Some refuse to use the term "Islamic Extremists" to describe the terrorist group, ISIS, calling them "Violent Extremists." By attributing cause and accountability, we are better able to define who they are, delineate their mission and goals, and derive solutions to stop them. Naming them DOES NOT blame, or indict non-violent Muslims - not guilt by religious association.

An Ode to Common Core Kindergarten Standards

There is much wrong with American kindergartens—but Common Core State Standards are not to blame. If interpreted correctly, Common Core standards for literacy enable us to help enhance the kindergarten experience for all kindergarten children—from the underprepared to the most gifted and advanced.

Why We Remember What We Want to Remember

When public figures erroneously report on events that didn’t actually happen in their lives, the whole world knows about it. However, false memories are a common occurrence in everyone’s day-to-day thinking. Remembering what you want to remember may be more a matter of identity than of failing memory.

Feminist Pedagogy in the Classroom

By APA Division 15 on February 10, 2015 in PsychEd
One way to integrate critical thinking into classrooms is through feminist teaching. But, what is feminist teaching? How can educators use feminist teaching as a means to bring critical thinking to classrooms?

God Is Just a Natural Disaster Away

Reversing the effects of secularization in a moment

Cooperative Intelligence: The Precursor for Language?

By Vyv Evans Ph.D. on February 03, 2015 in Language in the Mind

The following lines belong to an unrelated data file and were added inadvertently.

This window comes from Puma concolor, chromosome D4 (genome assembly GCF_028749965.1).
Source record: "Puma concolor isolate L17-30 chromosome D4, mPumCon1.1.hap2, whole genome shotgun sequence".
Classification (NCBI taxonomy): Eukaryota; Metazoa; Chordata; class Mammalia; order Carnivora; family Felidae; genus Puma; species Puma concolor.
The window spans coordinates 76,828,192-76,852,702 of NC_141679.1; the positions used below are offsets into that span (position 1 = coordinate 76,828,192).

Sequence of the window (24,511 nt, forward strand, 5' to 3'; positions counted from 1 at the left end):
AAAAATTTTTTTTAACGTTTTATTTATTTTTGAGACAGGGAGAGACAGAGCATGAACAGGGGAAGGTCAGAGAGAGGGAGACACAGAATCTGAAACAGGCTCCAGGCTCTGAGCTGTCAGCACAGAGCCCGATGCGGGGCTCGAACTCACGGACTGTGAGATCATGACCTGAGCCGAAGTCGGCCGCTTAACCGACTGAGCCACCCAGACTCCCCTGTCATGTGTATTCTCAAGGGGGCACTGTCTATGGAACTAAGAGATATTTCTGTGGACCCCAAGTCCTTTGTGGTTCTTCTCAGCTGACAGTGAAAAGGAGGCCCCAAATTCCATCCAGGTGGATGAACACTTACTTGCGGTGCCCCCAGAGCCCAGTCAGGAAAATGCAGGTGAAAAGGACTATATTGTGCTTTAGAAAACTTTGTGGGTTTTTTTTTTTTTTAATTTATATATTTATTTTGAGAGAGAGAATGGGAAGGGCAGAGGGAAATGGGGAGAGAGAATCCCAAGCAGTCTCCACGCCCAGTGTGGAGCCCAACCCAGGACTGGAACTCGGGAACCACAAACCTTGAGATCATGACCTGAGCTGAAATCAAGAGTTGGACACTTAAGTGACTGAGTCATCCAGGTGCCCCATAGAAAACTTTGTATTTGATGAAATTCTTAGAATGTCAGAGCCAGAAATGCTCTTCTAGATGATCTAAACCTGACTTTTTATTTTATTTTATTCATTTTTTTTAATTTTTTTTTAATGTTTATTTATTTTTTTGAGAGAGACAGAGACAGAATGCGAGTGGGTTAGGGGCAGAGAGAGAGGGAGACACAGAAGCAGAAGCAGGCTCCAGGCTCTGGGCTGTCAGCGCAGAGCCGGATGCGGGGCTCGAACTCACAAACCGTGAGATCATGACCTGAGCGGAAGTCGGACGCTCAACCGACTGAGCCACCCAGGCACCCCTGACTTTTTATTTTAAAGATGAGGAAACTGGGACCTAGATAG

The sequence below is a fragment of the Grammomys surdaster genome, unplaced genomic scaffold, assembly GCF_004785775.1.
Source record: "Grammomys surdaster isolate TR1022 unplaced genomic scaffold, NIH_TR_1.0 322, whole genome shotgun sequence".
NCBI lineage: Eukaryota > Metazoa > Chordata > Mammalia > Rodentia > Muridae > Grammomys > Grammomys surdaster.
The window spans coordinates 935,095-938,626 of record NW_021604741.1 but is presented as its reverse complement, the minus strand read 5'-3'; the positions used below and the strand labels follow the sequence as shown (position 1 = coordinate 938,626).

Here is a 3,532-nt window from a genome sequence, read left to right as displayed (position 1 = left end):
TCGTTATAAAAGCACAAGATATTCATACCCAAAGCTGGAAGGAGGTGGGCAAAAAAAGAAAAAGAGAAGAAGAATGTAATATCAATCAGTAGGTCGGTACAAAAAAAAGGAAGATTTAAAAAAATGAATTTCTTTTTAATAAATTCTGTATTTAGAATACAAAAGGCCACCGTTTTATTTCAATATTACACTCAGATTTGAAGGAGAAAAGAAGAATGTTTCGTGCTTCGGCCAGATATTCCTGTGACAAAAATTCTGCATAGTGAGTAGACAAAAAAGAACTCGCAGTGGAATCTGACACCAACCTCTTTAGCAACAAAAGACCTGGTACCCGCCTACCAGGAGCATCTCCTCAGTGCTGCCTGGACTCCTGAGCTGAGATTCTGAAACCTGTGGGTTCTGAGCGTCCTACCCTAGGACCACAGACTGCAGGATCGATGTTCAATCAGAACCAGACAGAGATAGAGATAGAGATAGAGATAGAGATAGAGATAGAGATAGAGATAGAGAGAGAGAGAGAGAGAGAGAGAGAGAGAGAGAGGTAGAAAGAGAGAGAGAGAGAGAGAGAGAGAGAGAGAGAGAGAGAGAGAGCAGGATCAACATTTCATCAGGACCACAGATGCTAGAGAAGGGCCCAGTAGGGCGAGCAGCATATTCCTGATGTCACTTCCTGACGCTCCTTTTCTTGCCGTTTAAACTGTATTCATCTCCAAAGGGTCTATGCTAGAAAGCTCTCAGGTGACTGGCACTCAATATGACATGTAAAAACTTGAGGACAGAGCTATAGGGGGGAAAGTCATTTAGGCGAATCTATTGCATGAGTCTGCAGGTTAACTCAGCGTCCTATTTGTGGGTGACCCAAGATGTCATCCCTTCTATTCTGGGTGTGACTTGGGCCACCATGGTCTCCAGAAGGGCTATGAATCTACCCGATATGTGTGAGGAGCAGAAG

We are the cooperative species. While we may not all get along, all the time, our instinct for cooperation was, most likely, the necessary precursor for language.

A Personal Perspective on Football Superstitions

By Rebecca Jackson on January 31, 2015 in School of Thought
Certainly I don’t want my daughter to believe in psychologically unfounded superstitious behavior. I understand that in this immense world, children have very few things that that feel control over.

What Motivates People to Make Healthier Lifestyle Choices?

By Christopher Bergland on January 30, 2015 in The Athlete's Way
A Cornell University study released yesterday offers new insights that can help you create a personalized inner-dialogue and messaging strategy that will motivate you to make healthier lifestyle choices every day.

Love the Environment; But Environmentalists?

We think we've worked out why so many Americans are skeptical about climate change. Is it about conservatism, media coverage, brainwaves, the antics of environmentalists, or science education? The answer lies across the complex terrain of public opinion and understanding.

Muslims, Christians Become More Alike in an Unlikely Place

By Christine Wicker on January 27, 2015 in Pray for Me
In Nigeria, one of the world's hottest spots for religious conflict, changes in prayer practices are bringing two groups together in ways no one could have foreseen.

Writing and Art, Picasso, and the Common Core